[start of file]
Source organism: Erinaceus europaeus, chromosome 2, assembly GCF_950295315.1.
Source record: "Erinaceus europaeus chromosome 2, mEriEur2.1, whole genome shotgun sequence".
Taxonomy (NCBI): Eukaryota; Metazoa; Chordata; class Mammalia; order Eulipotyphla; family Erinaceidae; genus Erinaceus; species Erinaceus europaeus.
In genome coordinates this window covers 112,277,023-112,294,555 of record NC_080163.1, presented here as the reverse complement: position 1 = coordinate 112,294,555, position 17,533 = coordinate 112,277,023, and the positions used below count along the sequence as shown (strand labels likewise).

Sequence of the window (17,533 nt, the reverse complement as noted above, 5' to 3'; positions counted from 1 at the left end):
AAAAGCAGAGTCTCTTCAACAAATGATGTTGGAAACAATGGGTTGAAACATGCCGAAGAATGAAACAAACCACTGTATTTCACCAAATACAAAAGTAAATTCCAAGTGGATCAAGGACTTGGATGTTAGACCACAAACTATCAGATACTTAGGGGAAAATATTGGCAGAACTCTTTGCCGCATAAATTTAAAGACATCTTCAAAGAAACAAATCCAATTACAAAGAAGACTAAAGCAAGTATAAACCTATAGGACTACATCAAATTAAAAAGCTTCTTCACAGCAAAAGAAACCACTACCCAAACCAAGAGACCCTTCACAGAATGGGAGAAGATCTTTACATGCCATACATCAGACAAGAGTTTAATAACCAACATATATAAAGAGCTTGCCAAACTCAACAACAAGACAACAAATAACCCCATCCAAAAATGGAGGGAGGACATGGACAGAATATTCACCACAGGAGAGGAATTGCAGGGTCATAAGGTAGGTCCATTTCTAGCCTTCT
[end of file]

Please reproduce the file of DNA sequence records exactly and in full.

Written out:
Source organism: Erinaceus europaeus, chromosome 2, assembly GCF_950295315.1.
Source record: "Erinaceus europaeus chromosome 2, mEriEur2.1, whole genome shotgun sequence".
Taxonomy (NCBI): Eukaryota; Metazoa; Chordata; class Mammalia; order Eulipotyphla; family Erinaceidae; genus Erinaceus; species Erinaceus europaeus.
In genome coordinates this window covers 112,277,023-112,294,555 of record NC_080163.1, presented here as the reverse complement: position 1 = coordinate 112,294,555, position 17,533 = coordinate 112,277,023, and the positions used below count along the sequence as shown (strand labels likewise).

Sequence of the window (17,533 nt, the reverse complement as noted above, 5' to 3'; positions counted from 1 at the left end):
AAAAGCAGAGTCTCTTCAACAAATGATGTTGGAAACAATGGGTTGAAACATGCCGAAGAATGAAACAAACCACTGTATTTCACCAAATACAAAAGTAAATTCCAAGTGGATCAAGGACTTGGATGTTAGACCACAAACTATCAGATACTTAGGGGAAAATATTGGCAGAACTCTTTGCCGCATAAATTTAAAGACATCTTCAAAGAAACAAATCCAATTACAAAGAAGACTAAAGCAAGTATAAACCTATAGGACTACATCAAATTAAAAAGCTTCTTCACAGCAAAAGAAACCACTACCCAAACCAAGAGACCCTTCACAGAATGGGAGAAGATCTTTACATGCCATACATCAGACAAGAGTTTAATAACCAACATATATAAAGAGCTTGCCAAACTCAACAACAAGACAACAAATAACCCCATCCAAAAATGGAGGGAGGACATGGACAGAATATTCACCACAGGAGAGGAATTGCAGGGTCATAAGGTAGGTCCATTTCTAGCCTTCT